Food Allergy Crumb - Invisibly Allergic Blog

How Much Allergen Can Cause Anaphylaxis? [Dr. Julie Brown]

There’s No Food Allergy Cure Or Known Cause

A Shakespeare quote that has always resonated with me is, “Though she be but little, she is fierce!” and that’s how I view this week’s blog post (and myself)!! Although this post is short, I feel it holds a lot of weight. I hope that this image, and the fact that there isn’t much information regarding the cause of food allergies, can help raise awareness of how much more food allergy research needs to be done still. While we have come a long way since I was first diagnosed with my food allergy in 1990, there’s still a lot unknown, and no cure. 

Dr. Julie Brown’s Powerful Image

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The information here is essentially a compilation of details I’ve found online surrounding the attached Dr. Julie Brown, MD image which shows, to scale, the amount of peanut residue that has been proven can cause a deadly episode of anaphylaxis. As I’ve discussed on Invisibly Allergic before, food allergies are a spectrum and so everyone’s food allergy experience is different and unique.

For some, it truly only takes a minuscule, tiny amount of peanut to go into anaphylaxis. In my experience, I went into anaphylaxis at the allergist’s office in response to testing me for peanuts, so I imagine it was an even smaller, diluted amount. When I research online how far down allergens are diluted for intradermal testing, it’s an extremely low amount, some sites say allergens can be diluted down to a 5 million fold for highly allergic individuals. Anytime I’ve had allergy testing done since via bloodwork, I’ve been told my allergy to peanuts is literally off the charts, so I have to be very careful since I’m airborne reactive and cross-contact reactive to trace amounts.

I’ve been called a “picky eater” in the past by people who didn’t know me well, assuming I was picky due to how I manage my peanut allergy. In reality, I’m not a picky eater, but a cautious eater, due to my life-threatening food allergy. This diagram showing the 1mg residue amount shows why I have to be so careful, and validates why others with food allergies may act cautious. My peanut allergy does put a slight damper on the adventurous side of me that enjoys eating out and trying new foods, but I can experiment with fresh produce and peanut-free facility products in a safe way. Before I eat or ingest anything, or even put new products on my skin or use non-food products around the house, a certain level of investigating has to be done at the forefront. Meaning, my life and especially my eating can’t be on a whim or on impulsive, but it can still be fun and exciting! This image shows what I often have had trouble putting into words for those without food allergies- the problem is how tiny the amount of a peanut particle can set off a life-threatening reaction, and how hidden it can be.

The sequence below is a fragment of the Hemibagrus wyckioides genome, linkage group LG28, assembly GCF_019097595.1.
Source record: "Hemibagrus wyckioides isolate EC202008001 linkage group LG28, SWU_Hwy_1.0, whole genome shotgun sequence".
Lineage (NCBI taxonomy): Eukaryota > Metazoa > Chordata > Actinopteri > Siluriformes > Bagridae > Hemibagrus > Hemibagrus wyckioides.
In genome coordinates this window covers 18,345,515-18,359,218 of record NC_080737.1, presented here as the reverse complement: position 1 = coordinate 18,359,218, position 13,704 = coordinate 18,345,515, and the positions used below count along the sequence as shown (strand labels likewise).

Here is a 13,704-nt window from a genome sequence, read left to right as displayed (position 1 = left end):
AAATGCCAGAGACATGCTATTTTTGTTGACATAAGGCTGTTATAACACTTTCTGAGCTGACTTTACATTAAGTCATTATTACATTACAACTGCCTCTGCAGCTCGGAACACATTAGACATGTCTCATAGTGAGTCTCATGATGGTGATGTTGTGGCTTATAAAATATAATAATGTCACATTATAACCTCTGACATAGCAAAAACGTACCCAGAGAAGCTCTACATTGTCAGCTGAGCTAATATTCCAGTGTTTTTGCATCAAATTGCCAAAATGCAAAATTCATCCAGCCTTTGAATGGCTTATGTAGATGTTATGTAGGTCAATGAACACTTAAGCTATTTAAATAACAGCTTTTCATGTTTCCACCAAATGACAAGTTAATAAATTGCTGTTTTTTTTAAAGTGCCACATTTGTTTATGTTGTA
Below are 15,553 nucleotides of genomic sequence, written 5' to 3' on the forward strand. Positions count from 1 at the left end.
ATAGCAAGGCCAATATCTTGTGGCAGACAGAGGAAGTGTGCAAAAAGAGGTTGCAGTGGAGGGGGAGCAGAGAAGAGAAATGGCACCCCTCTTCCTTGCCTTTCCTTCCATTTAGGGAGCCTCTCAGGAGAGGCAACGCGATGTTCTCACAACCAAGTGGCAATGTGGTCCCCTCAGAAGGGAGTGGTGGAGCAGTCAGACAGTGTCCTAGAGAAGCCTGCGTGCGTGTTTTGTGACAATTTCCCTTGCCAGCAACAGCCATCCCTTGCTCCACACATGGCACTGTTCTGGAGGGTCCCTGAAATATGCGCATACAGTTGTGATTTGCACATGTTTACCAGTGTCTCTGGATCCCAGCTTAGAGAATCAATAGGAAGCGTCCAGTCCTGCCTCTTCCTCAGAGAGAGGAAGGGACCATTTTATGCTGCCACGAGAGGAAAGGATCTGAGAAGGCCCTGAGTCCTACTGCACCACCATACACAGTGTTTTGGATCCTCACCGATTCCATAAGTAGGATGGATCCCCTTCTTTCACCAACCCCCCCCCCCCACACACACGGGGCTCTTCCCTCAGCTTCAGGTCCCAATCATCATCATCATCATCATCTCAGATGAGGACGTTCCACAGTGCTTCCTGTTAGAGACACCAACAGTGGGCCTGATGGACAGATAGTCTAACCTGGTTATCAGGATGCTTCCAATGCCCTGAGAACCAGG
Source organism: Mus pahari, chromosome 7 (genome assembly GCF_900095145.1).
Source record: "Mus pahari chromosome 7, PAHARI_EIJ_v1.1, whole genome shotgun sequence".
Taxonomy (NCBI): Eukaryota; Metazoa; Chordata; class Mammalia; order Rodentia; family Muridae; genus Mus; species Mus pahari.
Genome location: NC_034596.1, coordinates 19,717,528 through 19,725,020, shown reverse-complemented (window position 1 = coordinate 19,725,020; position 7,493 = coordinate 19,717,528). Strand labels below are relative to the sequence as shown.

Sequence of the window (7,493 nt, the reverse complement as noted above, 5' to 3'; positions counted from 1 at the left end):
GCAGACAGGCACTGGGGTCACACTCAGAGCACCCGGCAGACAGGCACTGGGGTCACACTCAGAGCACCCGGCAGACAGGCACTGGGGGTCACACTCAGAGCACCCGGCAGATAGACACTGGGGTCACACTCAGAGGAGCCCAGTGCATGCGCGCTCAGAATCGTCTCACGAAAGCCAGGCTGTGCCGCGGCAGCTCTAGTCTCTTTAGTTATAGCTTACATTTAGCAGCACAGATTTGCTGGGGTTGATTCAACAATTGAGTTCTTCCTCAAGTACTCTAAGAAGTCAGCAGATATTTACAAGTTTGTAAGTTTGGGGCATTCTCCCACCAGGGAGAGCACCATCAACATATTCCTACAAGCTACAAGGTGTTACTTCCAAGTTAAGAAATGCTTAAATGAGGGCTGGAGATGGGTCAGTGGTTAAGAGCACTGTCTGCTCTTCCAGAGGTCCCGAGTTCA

What Those With Food Allergies Are Up Against Daily

From this image, I hope you take away that this is what those in the food allergy community are up against every day, at every meal and snack, and with every bite. Not to mention, trace amounts of contamination getting on products and not involving eating at all can cause a lethal allergic reaction the same way. For example, someone handling a peanut butter sandwich could touch and contaminate an item, and pass that to a food-allergic friend later in the day who touches it. The undetectable peanut residue on their skin could cause a life-threatening reaction on its own, but what if they touch their eye or mouth? The examples are endless, and it’s a scary reality people with food allergies live with. I list more cross-contact examples and important information to know, like how to adminster epinephrine, in this article and free optional PDF & audio clip with the same food allergy 101 information.

I appreciate this image giving visual context to food allergies. I’d love to find more ways to communicate the food allergy experience to others, to gain not only food allergy awareness, but human connection, too.

This image validates my experience of being out and about living my everyday life, and suddenly having a reaction come on. It’s often impossible for me to pinpoint after the fact how much of my allergen got ingested, how I even got in contact with it, and when. Trying to figure out the cause of a reaction and backtrack is truly really difficult and most of the time an impossible ask unless there’s a clear source.

A Big thank you to Dr. Julie Brown for your research and providing this visual information for the food allergy community!

Here are a few other articles on Dr. Julie Brown, who specializes in epinephrine:

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2 comments

  1. Zoe, thanks so much for your posts. It helps those of us who have never been around, or dealt with this kind of allergy personally to understand it so much better!

    Like

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